The government is set to hold a large-scale drill aimed at countering cyberattacks by the end of March in preparation for the 2020 Tokyo Olympics and Paralympics, government sources said Thursday.

The drill is being designed to simulate an actual attack and will involve the world's largest virtual network involving thousands of people, according to the sources.

The organizing committee and private IT companies are expected to participate in the exercise, which is aimed at identifying potential problems.

During the 2012 London Olympics, the official website was attacked or accessed illegally about 200 million times, with the authorities being warned of one serious cyberattack on the electrical power system aimed at disrupting the opening ceremony.

Experts have issued warnings to expect more frequent and sophisticated attacks on the Tokyo Games.

The participants in the drill will be divided into two teams: one on "offense" and the other on "defense." The virtual scenario will cover not only attacks on the official website but also online ticket sales, Wi-Fi connections and other vulnerable points.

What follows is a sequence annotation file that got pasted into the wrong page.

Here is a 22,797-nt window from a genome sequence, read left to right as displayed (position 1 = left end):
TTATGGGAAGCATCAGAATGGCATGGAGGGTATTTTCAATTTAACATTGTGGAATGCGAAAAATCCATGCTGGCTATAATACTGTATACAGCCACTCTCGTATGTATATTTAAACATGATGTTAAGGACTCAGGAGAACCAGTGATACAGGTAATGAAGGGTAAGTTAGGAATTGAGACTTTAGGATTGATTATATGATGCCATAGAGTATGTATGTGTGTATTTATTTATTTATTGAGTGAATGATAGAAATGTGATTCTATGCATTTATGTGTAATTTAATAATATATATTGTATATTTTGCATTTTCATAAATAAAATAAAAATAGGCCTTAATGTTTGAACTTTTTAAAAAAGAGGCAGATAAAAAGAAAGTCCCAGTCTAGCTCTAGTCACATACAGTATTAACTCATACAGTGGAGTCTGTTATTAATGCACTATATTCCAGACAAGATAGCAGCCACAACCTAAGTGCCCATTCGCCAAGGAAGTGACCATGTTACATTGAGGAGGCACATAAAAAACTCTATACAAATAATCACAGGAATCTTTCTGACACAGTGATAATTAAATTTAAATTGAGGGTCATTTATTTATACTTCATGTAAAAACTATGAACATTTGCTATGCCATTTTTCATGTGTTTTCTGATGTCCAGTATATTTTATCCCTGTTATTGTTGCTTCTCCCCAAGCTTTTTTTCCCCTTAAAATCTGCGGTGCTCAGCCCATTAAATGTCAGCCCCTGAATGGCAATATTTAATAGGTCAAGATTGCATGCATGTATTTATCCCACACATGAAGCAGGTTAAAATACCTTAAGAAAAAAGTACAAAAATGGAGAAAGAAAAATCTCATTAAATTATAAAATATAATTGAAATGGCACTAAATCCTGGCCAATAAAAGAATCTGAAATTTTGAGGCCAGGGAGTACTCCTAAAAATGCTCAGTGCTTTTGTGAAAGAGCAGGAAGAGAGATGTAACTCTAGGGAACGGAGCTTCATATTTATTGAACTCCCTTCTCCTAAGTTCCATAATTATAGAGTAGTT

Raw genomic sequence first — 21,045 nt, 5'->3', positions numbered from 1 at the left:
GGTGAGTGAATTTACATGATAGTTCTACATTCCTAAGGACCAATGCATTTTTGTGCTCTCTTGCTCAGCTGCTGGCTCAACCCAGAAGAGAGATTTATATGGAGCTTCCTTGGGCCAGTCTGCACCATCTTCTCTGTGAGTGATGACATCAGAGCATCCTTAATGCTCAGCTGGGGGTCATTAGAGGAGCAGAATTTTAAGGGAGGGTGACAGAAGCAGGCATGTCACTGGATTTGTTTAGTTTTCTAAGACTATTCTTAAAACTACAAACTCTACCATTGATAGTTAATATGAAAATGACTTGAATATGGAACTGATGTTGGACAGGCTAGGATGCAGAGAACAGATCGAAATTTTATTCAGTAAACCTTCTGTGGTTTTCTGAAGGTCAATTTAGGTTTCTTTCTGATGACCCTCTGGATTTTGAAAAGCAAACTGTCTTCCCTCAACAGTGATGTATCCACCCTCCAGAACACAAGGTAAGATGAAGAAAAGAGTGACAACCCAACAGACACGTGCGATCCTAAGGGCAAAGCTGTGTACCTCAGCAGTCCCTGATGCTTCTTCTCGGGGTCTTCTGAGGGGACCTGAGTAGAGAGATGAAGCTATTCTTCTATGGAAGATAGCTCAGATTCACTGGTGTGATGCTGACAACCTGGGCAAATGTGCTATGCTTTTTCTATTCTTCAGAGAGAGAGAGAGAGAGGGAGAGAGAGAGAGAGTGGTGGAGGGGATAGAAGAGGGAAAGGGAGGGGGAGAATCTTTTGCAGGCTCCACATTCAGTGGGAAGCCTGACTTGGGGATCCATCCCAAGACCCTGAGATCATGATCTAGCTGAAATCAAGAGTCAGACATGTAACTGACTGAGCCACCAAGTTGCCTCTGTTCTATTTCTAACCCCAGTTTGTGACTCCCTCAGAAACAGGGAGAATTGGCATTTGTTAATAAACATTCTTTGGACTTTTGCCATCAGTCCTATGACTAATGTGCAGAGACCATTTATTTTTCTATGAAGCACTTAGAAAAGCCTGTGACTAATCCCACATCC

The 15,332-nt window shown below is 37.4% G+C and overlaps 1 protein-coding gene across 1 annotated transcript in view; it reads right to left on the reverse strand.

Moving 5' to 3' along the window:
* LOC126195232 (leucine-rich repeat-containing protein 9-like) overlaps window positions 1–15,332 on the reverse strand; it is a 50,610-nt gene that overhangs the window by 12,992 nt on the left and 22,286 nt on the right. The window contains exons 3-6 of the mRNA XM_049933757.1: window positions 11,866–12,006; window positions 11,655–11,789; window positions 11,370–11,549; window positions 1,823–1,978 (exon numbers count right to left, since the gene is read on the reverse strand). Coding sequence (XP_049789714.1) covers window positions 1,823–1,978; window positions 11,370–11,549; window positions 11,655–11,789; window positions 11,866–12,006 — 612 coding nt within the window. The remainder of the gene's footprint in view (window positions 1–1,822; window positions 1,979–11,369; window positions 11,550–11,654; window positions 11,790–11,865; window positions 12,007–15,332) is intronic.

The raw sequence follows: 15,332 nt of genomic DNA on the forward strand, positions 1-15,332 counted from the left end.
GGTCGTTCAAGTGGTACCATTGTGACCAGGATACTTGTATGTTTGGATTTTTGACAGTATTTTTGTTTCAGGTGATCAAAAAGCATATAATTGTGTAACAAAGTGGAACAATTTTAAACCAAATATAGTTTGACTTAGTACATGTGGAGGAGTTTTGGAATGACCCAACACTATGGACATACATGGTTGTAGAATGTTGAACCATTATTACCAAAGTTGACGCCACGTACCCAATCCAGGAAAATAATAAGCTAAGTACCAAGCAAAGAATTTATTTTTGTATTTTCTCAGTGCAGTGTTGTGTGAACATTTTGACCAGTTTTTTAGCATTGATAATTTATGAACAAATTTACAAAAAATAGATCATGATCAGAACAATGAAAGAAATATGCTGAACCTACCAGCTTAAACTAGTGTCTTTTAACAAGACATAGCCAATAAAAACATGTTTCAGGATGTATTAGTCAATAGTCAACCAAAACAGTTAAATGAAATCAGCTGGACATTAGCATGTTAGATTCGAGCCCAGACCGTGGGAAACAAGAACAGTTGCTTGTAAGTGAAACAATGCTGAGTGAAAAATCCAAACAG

"Cyberattacks are becoming more and more sophisticated every year. By holding the drill from the perspective of attackers, we should be able to detect loopholes in security systems," an official in charge of the exercise said.

The government is also planning to train "white hat hackers" to find the weak points of attackers in order to launch counterattacks.

The virtual environment was created at the National Institute of Information and Communications Technology's experimental facility in Ishikawa Prefecture.

Around 80,000 cybersecurity personnel are said to be needed for the games and the government plans to recruit and develop more specialists.